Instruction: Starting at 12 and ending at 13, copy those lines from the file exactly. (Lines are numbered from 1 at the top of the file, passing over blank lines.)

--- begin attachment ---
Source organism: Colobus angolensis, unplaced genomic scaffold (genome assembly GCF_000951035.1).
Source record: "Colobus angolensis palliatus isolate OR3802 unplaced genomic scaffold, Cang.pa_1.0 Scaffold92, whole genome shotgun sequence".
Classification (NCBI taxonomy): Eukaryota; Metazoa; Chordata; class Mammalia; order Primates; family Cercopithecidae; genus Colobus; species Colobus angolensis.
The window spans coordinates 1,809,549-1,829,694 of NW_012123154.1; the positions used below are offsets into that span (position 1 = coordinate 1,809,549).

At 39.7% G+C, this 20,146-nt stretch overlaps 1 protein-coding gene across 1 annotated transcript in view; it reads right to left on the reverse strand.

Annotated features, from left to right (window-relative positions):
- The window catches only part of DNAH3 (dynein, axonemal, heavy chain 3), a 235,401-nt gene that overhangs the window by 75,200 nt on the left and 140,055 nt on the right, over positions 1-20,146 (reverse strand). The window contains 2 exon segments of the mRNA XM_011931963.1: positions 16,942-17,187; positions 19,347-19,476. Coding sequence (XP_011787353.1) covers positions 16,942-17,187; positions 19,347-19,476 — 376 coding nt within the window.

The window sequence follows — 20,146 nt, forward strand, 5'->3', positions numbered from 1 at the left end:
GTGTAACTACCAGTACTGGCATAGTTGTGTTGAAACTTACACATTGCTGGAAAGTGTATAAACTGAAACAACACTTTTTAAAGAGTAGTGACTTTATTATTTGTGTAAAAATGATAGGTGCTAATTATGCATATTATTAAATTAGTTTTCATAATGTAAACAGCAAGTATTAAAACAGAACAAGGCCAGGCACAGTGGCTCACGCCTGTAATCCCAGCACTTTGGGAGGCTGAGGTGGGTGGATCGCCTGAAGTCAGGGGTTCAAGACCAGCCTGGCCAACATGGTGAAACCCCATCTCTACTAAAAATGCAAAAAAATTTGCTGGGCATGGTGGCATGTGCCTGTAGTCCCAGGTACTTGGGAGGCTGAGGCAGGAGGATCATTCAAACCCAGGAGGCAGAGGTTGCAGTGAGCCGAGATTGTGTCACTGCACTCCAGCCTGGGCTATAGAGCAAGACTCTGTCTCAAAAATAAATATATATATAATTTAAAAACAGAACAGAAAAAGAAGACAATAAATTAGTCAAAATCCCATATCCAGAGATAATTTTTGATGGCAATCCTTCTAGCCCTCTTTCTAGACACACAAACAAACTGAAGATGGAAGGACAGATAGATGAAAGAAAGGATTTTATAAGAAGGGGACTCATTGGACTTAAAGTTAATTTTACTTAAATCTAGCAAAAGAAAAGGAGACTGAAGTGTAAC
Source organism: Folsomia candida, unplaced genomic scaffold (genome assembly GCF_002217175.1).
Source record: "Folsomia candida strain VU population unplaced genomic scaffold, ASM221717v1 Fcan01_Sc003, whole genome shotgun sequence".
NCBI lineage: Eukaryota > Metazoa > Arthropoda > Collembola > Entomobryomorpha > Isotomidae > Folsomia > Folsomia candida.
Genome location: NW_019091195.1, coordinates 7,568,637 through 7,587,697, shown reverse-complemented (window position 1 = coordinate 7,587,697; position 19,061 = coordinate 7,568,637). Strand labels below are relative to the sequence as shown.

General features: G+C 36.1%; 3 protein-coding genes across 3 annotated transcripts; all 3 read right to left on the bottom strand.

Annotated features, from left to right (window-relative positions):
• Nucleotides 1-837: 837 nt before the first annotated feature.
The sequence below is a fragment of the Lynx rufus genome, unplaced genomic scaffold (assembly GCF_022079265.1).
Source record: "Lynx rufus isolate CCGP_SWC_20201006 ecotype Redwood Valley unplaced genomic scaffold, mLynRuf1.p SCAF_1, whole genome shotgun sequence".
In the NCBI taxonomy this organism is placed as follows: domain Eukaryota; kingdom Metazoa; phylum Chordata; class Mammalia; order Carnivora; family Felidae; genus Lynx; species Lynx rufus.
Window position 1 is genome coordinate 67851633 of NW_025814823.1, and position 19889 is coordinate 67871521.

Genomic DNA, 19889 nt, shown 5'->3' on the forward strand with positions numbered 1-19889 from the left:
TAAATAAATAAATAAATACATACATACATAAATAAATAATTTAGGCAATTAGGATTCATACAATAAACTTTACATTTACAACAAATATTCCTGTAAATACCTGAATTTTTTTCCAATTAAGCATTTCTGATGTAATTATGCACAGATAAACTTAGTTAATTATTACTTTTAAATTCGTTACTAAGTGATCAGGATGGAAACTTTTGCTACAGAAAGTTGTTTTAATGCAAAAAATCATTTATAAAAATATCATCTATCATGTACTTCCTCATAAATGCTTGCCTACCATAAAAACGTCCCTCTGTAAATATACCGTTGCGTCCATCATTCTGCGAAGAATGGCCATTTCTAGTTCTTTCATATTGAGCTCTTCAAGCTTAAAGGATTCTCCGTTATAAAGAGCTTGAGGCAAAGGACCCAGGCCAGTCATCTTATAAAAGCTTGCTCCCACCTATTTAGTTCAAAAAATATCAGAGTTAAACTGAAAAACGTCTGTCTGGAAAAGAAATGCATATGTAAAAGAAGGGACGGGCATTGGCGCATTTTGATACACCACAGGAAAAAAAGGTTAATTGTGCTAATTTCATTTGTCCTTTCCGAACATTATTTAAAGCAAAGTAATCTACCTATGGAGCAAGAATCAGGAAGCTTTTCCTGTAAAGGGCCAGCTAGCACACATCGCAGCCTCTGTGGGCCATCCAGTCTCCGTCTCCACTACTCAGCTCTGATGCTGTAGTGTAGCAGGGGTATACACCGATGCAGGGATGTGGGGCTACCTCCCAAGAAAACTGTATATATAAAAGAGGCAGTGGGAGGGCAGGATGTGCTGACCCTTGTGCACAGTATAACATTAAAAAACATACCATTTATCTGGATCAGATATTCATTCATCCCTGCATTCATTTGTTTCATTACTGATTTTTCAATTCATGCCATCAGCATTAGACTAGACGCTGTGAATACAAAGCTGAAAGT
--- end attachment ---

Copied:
NCBI lineage: Eukaryota > Metazoa > Arthropoda > Collembola > Entomobryomorpha > Isotomidae > Folsomia > Folsomia candida.
Genome location: NW_019091195.1, coordinates 7,568,637 through 7,587,697, shown reverse-complemented (window position 1 = coordinate 7,587,697; position 19,061 = coordinate 7,568,637). Strand labels below are relative to the sequence as shown.